In our latest issue of Engineered Wood magazine, we spoke to four architects with varying levels of experience to learn how different generations approach industry topics and trends, such as technology, sustainability and the future of the architectural industry.
We are continuing our series of digging deeper into that article to better understand the differences (and similarities) across generational divides in the architecture industry.
Our next spotlight is Jonathan Hampel, a licensed architect in Florida at A BOHEME Design, LLC. A 2005 graduate of the University of Tennessee School for Architecture and Design, Hampel started working with Tennessee-based LRK Architects in Rosemary Beach, Florida, prior to starting a position with A BOHEME Design in 2009. Hampel, a 12-year veteran in the industry, shares his views on finding inspiration, new innovations and more.
Q: How has the industry changed since you kicked off your career in 2005?
A: Social media has become an important tool for architecture firms to keep your company relevant and fresh. Mobile apps and websites like Pinterest and Houzz are main sources for clients to convey their ideas to an architect. Other tools like 3D computer modeling and BIM continue to grow in acceptance too. When I first started out, the idea of a “smart home” was reserved for the wealthy, and required a large amount of low voltage wiring. As wireless technologies have advanced, the smart home is now achievable to the average home buyer and is becoming the norm.
Q: Where do you find inspiration for your work?
A: I read architecture and interior design magazine publications, such as Fine Home Building, and scroll through social media platforms like Instagram. Although, nothing compares to traveling and seeing something first hand. You notice the small details in design when you can move around a project and actually touch the work.
Q: Where do you see the industry headed in the next decade?
A: I think you will see a continued movement toward greener, more efficient homes. New materials and construction practices are advancing the industry toward lower energy homes. In addition, the younger generation seems to be more on board with the idea of alternative energy. So, I think you will see technology better integrated into building products. We are already starting to see this with products, such as solar shingles.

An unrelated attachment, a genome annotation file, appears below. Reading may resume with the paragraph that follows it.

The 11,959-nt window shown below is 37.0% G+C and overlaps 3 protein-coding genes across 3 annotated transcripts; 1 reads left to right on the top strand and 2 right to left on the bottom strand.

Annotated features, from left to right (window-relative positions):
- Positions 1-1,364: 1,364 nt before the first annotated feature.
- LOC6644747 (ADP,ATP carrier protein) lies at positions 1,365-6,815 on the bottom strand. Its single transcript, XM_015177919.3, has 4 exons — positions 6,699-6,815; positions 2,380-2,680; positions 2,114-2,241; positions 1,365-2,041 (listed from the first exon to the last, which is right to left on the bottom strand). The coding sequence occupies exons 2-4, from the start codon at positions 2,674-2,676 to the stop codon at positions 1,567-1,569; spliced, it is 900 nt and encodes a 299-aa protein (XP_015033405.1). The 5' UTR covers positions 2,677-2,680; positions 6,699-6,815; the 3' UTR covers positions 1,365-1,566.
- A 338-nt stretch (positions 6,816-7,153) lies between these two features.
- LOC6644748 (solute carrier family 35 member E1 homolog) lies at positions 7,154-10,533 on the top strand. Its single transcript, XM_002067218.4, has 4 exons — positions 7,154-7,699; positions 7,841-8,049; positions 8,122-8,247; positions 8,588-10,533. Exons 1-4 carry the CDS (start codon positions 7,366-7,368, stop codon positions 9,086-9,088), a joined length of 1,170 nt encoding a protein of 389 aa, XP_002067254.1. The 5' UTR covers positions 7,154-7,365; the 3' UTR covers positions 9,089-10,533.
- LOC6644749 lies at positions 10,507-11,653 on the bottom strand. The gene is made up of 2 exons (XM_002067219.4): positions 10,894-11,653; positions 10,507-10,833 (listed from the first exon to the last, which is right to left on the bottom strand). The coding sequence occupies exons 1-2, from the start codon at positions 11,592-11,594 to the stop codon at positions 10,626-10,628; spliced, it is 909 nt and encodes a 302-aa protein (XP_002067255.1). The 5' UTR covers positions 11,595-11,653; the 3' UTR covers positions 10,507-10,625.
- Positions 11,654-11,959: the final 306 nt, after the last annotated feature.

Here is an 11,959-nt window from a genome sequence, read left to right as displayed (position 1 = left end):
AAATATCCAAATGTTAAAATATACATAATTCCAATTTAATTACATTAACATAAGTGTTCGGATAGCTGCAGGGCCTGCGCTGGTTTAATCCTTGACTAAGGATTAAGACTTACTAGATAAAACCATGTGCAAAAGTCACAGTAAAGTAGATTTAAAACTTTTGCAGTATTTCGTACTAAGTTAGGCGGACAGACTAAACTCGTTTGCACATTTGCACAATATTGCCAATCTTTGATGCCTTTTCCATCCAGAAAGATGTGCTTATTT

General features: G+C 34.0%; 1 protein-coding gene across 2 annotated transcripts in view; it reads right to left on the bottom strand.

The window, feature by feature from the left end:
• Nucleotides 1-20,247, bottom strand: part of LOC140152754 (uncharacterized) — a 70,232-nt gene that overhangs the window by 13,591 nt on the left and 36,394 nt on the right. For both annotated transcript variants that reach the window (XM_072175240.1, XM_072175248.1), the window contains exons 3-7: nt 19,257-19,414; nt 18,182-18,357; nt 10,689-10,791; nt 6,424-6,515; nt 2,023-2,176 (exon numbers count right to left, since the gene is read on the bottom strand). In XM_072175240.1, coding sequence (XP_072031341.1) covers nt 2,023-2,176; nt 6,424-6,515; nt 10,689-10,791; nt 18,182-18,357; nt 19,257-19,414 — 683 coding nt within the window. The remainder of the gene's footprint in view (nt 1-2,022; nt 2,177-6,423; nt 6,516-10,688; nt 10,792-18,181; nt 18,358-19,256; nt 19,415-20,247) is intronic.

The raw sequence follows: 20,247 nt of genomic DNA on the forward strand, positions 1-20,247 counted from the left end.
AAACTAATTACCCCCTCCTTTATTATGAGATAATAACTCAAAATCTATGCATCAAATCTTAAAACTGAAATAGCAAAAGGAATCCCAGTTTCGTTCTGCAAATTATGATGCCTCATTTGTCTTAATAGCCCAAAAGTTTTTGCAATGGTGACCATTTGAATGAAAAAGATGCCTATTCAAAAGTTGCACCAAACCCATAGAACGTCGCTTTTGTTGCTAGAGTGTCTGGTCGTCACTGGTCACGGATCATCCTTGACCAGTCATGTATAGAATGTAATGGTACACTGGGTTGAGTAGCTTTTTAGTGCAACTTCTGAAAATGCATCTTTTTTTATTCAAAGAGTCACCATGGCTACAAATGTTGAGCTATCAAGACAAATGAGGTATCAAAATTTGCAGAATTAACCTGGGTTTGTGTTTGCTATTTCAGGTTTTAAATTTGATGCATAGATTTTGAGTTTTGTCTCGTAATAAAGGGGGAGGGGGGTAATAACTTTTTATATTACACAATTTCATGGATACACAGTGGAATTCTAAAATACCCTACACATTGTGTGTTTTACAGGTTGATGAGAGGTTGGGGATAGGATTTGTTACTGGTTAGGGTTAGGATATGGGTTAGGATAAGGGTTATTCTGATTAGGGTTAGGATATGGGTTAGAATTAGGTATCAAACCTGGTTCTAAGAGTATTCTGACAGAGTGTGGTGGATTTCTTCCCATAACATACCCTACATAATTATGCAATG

In the design field, I think 3D and virtual reality will become more widespread. As these products become better integrated with 3D building models, clients will be able to “walk” their projects during the design process.
Q: What is the best career advice you’ve been given?
A: When I started my first architecture job, my boss stressed the importance of having the courage to say, “I don’t know, but I will find out.” The industry is constantly changing and evolving with newer materials and construction methods, and no one is going to have all the answers all the time. We must continue to be students of our craft and keep asking questions. If I was to design something a specific way simply because I did it in the past, I would be doing a disservice to my client and the profession.
The Architecture through the Ages series will continue next month on the Engineered Wood blog. Make sure to come back for our fourth installment with David Greenbaum, the vice president of American architectural, engineering and planning firm, SmithGroupJJR.
Business Solutions4 min
There’s a lot to consider when it comes to building an energy-efficient home for your clients and the many nuances that change with each build—including its orientation to the sun.
Resiliency Solutions5 min
There are several insulation methods based on attic design, but ducts placed over the bottom of truss chords and buried under insulation in a vented attic is a popular builder option.